"You Don't Say ..."
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Taking the Lid Off

 

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Some Thoughts from Under the Surface

There is probably no unifying theme here.

 

Honest Prayer

The psalms teach us to pray deeply and honestly without pretense or presumption. They just let it out and then let God sort it all out.

What if we did not judge or measure our prayers before we prayed them? What if we just let all of our negative junk out and laid it on the table before One who is wise, good, patient, loving, holy, and true and then .... well, then, we let that One deal with it.

"This stays; this goes; deal with this; I can handle this; don't worry about this; you might want to rethink this; I hear you. I understand I love you."

What if?

That is how the psalms sound to me. All the vengeful, angry feelings are brought before God before anyone else. All of the despondency we experience is brought to the front so that it can be addressed. All of our hopelessness and fear is exposed and God meets us where we are.

We see all of those heavy bricks of guilt and bitterness hanging on a cross and being demolished.

He knows we harbor hate in our hearts that is weighing us down. He knows that we struggle with temptation. He knows that we feel persecuted and alone. He knows and wants us to bring it to Him.

When we do, we are transformed as we are released from the power of those feelings. They only rule us when we cherish them in our hearts and guard them with all our might.

We may be afraid for people to know we are human, but it is useless to try and hide that reality from God. He knows.

"Be gracious to me, O LORD, for I am in distress;
my eye is wasted from grief;
my soul and my body also.
For my life is spent with sorrow,
and my years with sighing;
my strength fails because of my iniquity,
and my bones waste away."
-Psalm 31:9-10 (ESV)

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Now Is the Time! Recession Is No Excuse for Recess!

Have  you had a personal recession during this season of pandemic?

Contrary to the human tendency toward flight in times of danger, these are days for entrepreneurs to venture forth into the unknown and strut their creative stuff. The time is right for new ideas, for niche thinking, and for bold initiatives by men and women who will not be ruled by fear or passing circumstance.

The very limitations, restrictions, and scarcity of our times that cause some to retreat will prompt others to think more creatively and move aggressively into the arena of invention and innovation.

In the midst of recession when the tides of prosperity appear to be receding, there sounds no recess bell. Class is still in session. The need for vision and visionaries is profound. Life goes on. There is a sea change of thinking, a correction in our collective greed for consumption, and a reevaluation of our definitions of success. But people still require basic services and great ideas still have landing places among receptive minds.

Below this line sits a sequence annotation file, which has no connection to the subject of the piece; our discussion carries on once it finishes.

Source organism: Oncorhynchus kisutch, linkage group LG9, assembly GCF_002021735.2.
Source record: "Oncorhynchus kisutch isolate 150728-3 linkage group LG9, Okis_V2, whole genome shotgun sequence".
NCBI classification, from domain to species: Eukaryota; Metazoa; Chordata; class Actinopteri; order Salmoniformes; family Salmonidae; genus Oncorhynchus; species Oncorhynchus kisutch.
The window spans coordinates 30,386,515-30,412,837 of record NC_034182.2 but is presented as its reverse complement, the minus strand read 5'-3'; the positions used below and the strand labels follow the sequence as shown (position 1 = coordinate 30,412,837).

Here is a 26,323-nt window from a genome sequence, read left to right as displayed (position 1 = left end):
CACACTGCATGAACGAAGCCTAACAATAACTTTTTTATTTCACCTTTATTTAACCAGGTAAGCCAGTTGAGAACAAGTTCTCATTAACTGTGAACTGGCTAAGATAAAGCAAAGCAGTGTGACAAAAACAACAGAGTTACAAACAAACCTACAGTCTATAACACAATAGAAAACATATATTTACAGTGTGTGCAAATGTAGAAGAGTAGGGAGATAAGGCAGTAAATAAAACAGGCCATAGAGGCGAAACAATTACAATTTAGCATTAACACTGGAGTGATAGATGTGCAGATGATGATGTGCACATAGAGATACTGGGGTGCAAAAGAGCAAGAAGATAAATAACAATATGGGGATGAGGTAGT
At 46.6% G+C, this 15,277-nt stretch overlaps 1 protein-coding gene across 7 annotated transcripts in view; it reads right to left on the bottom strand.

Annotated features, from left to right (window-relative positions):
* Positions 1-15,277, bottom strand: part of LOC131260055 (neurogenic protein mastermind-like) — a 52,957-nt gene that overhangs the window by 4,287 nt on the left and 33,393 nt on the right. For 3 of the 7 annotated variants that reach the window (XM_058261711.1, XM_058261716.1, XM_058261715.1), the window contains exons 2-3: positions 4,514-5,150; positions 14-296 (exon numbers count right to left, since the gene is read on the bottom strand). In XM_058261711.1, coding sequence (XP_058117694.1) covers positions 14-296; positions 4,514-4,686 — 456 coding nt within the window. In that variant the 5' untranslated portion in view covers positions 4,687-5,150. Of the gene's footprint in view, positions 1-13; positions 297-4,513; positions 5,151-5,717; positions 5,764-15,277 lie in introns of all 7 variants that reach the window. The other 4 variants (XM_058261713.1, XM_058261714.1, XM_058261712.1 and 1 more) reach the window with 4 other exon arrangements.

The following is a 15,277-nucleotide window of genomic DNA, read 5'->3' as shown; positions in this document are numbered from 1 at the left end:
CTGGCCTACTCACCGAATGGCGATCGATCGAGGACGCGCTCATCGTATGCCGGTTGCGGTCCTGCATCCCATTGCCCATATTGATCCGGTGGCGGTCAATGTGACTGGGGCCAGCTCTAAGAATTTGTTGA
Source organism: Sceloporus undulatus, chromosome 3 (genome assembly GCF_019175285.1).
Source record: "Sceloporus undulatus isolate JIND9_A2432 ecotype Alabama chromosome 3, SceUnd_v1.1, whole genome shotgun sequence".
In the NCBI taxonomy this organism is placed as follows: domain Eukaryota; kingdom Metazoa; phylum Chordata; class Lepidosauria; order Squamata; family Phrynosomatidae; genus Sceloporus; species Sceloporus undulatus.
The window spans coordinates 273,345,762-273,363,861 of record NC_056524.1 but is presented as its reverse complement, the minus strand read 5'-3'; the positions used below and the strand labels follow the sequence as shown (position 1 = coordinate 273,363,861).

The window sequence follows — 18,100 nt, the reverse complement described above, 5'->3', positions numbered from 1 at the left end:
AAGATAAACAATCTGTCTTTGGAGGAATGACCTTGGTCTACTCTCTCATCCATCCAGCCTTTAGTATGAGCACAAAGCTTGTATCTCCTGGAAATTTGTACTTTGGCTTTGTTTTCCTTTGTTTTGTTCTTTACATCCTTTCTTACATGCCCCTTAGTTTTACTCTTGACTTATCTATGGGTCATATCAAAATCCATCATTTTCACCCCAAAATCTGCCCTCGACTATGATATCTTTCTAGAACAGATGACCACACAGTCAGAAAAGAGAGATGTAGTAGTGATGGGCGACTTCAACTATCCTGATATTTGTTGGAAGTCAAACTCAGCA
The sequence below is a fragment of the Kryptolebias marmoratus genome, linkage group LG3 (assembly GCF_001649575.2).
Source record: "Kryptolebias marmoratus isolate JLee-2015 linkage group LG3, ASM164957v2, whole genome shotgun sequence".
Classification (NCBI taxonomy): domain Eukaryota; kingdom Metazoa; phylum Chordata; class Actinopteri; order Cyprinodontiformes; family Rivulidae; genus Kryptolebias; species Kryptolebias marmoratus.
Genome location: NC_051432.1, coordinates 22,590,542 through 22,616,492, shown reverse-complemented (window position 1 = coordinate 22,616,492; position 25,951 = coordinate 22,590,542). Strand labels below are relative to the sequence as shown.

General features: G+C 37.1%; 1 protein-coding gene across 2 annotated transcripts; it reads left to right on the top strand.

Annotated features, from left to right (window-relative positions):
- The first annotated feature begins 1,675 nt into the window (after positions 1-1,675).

We cannot retreat from entrepreneurship, Rather, we must embrace it at a new level. Our communities need out-of-the-box thinkers and risk takers. Our nation and world need people who are willing to move forward to build great business, social, and spiritual initiatives on a shoestring.

Recession is no excuse for recess.

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Margins Too Wide and Too Narrow

I'm working on margins.

I come to this challenge from time to time and I find it to be a balancing act between making them too wide and too narrow.

If they are so wide that you could drive a truck through them, there is the danger of wasting time between events and responsibilities. That is, unless you carry around a sack of contingency tasks.

Even if you do, you have to take a moment to decide which one fits best with the geography and time allotted - as well as the time of day.

If they are too narrow, you may find that there is not enough time for the most important tasks you'd like to "fit in."

Either way, you have to use your head and that can be painful.

A more important lesson to learn is that no matter how detailed and well considered our plans, there are people and circumstances beyond our control that can alter our plans. If we become to rigid about them, we will crack.

The mighty redwoods are tall, strong, and deeply rooted ... but they are also quite flexible.

Maybe I will use a margin to go stare at one and get back with you.

 

 

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